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Toward a myth-free geodynamic history of Earth and its neighbors

Hamilton, Warren B.
Earth-science reviews 2019 pp. 102905
Archean eon, Cambrian period, Proterozoic eon, animals, basins, fractionation, granite, ionization, isotopes, landscapes, liquids, magnetic fields, melting, models, oceans, radioactivity, recycling, sedimentary rocks, tectonics, volcanic activity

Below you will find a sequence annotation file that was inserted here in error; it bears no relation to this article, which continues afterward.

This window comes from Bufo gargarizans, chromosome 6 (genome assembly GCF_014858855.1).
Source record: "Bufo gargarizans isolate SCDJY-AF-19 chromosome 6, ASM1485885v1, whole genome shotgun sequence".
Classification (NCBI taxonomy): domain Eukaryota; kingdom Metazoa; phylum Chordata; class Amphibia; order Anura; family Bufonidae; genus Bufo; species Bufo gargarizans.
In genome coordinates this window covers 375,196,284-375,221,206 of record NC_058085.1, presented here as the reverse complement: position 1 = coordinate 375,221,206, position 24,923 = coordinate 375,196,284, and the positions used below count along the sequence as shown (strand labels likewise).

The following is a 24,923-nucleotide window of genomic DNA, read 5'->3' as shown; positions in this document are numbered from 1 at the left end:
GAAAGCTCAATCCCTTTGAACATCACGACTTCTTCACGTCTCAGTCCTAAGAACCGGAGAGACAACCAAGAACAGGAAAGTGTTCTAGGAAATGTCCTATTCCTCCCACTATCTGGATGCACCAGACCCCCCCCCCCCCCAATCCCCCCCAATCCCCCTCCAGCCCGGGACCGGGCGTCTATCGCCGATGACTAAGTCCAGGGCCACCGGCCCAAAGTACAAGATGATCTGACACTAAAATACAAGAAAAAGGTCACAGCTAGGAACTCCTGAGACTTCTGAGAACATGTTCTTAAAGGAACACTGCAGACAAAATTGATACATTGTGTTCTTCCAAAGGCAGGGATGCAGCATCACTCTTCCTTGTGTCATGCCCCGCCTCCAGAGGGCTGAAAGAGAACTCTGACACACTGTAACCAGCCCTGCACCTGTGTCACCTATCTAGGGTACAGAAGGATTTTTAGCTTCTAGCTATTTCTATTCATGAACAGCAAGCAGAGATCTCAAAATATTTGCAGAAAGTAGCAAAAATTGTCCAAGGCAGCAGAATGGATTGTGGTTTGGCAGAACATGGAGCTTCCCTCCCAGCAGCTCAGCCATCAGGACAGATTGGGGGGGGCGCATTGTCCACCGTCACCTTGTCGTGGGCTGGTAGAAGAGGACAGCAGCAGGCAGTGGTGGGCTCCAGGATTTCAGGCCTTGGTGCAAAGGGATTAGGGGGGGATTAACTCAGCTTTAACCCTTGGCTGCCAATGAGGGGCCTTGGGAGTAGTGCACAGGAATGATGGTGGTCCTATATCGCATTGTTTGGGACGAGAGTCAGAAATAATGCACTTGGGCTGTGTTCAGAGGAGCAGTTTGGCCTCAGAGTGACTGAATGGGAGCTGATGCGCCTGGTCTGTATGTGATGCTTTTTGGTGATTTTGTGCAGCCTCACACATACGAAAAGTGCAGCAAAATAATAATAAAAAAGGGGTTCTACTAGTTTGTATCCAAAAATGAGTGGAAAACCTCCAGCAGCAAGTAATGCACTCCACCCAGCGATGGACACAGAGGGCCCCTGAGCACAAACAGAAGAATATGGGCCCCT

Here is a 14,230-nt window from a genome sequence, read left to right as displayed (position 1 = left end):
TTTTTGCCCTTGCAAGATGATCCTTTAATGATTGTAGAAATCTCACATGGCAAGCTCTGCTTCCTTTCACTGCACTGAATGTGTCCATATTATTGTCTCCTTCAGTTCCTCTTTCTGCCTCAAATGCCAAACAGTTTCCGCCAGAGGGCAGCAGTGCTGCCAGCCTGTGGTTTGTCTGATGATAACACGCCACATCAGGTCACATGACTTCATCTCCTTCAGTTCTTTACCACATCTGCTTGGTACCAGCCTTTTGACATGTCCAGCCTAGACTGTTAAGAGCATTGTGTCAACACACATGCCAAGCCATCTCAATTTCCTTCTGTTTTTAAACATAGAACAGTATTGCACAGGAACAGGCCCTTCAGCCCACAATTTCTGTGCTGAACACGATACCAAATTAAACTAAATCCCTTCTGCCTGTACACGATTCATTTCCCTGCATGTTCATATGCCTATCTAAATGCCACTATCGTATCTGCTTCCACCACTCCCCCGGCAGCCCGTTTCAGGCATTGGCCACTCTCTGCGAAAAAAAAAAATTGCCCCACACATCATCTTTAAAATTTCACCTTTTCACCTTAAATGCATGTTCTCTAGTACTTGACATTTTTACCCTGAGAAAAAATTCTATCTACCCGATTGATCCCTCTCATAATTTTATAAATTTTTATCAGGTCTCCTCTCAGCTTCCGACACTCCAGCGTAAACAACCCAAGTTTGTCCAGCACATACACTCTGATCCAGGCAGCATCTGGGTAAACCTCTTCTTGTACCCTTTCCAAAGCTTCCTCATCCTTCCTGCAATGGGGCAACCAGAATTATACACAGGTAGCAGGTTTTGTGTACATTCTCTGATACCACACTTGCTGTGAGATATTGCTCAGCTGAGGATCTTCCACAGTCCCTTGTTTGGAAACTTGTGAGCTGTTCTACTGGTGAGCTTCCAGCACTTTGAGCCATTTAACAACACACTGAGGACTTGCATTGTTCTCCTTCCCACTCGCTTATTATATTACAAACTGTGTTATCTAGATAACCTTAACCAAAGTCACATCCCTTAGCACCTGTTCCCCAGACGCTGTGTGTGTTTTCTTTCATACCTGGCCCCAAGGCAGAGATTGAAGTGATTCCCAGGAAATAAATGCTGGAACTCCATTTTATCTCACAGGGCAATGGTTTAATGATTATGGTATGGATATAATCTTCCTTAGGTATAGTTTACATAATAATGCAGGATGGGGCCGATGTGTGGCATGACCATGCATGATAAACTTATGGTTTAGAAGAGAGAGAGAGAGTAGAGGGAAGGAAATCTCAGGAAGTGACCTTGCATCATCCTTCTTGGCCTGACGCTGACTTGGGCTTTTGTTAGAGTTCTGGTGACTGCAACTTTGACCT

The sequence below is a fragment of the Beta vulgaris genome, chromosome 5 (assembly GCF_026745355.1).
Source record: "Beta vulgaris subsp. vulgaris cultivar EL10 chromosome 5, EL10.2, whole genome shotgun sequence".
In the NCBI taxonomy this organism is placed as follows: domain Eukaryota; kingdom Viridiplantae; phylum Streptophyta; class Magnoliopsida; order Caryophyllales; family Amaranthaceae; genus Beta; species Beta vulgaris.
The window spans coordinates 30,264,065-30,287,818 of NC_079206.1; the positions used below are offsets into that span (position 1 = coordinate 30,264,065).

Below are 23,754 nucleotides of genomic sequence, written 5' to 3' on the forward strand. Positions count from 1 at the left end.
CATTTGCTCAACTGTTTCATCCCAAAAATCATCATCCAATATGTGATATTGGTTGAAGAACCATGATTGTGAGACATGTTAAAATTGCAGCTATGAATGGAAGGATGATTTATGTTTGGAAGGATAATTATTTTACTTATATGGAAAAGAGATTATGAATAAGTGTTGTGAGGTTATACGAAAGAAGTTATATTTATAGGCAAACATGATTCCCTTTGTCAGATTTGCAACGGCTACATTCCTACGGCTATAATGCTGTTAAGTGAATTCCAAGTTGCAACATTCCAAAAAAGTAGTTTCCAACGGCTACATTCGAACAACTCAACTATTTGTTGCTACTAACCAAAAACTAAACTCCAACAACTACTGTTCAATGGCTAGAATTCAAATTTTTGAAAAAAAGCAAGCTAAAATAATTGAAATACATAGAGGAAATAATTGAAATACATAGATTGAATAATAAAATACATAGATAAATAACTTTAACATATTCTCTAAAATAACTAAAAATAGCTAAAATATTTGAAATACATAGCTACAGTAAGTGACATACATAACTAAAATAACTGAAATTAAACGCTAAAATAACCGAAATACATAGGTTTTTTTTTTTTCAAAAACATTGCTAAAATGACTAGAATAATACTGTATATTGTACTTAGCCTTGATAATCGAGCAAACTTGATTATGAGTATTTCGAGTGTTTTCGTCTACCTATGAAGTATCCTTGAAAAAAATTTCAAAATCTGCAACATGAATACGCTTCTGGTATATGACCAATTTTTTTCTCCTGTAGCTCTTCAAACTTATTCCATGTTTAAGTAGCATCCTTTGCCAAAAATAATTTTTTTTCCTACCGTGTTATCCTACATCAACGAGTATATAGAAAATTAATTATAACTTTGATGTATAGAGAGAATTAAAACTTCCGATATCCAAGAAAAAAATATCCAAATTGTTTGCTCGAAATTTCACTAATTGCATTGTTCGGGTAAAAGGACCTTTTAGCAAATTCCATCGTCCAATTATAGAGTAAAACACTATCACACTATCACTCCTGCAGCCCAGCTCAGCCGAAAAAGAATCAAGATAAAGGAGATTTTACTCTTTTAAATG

Several defective assumptions have hindered understanding the evolution of Earth and its nearest neighbors. These include the claim that the Lu-Hf and Sm-Nd isotope systems can uniquely define oceanic rocks, acceptance of the “CHondritic Uniform Reservoir” (CHUR) model and a steadily depleting but fertile mantle, and belief that Proterozoic rocks exhibit features resembling those of Phanerozoic plate-tectonics. Earth's Archean was the era of internally mobile crust. In the period ~4.0–2.5 b.y. tonalite-trondhjemite-granodiorite (TTG) crust formed by hydrous partial melting of a mafic protocrust leaving dense, depleted, garnet-rich residue. This delaminated and sank to at least 200 km beginning top-down re-enrichment of the mantle. The remaining stabilized TTG crust directly underlay primordial low-density dunitic shallow mantle. Archean crust is granite and greenstone with no modern analogue. During the Proterozoic basins of volcanic and terrigenous sedimentary rocks formed on and between Archean shields. Where these basins thickened to ~40 km their deep regions partly melted by their own radioactivity and they were “inverted” by materials rich in highly evolved hydrous granites rising to mid-crustal level. This hydrous melting was enabled by a bombardment of icy bolides. Proterozoic dynamics were driven by vertical variations in density, reflect primarily the deposition and collapse of basins, and involved small horizontal motions only. Proterozoic paleomagnetic data cast doubt on the existence of a strong dipolar magnetic field at that time and there is no compelling evidence for Phanerozoic-like plate tectonics. Only near the end of the Proterozoic did downward recycling of fusible components enable a weak asthenosphere to develop over which lithospheric plates could slide. The Phanerozoic is the era of plate tectonics. Lithosphere motions are well documented by palaeomagnetism which suggests Earth's internal strong dipolar magnetic field may have developed at ~600 m.y. Organic evolution may have been enabled by these geodynamic changes. The Cambrian explosion of evolution produced all the phyla of modern animals within about 50 m.y., possibly because the newly-formed strong dipolar magnetic field provided a shield against ionized radiation. Multidisciplinary evidence indicates that Earth, Mars, Venus and the Moon thoroughly fractionated early–by 4.5–4.4 b.y.—to form cores, refractory mantles and thick mafic crusts. All were bombarded by bolides that saturated their surfaces with impact craters and pools of impact-melted mafic protocrust that fractionated into layered igneous complexes. Venus, Mars and the Moon retain their heavily impacted surfaces. Their upper mantles have been solid and strong subsequently, they lack asthenospheres and liquid cores, and cannot sustain plate tectonics or mantle plumes. Variants of plume theory have been inappropriately exported to Venus and Mars to explain circular features and volcanism. Martian “volcanoes” and Venusian “tessera plateaus” are impact-melt products. A long-lasting global magma ocean on the Moon are falsified by petrology and the preservation of extremely ancient landscapes. Volatiles were delivered to Earth, The Moon, Mars, and Venus in a barrage of icy bolides starting at ~4.0–3.9 b.y. which probably formed Earth's oceans and atmosphere. Oceans and their remnants survived for 2–3 b.y. on Venus and ~1 b.y. on Mars. Melts on the Moon were water-enriched for perhaps 1 b.y. and there may have been ancient transient liquid water there also. Only Earth was internally hot and active enough to circulate the volatiles downward enabling hydrous melting, slow re-enrichment of the upper mantle and, at ~600 m.y., plate tectonics and rapid biological evolution.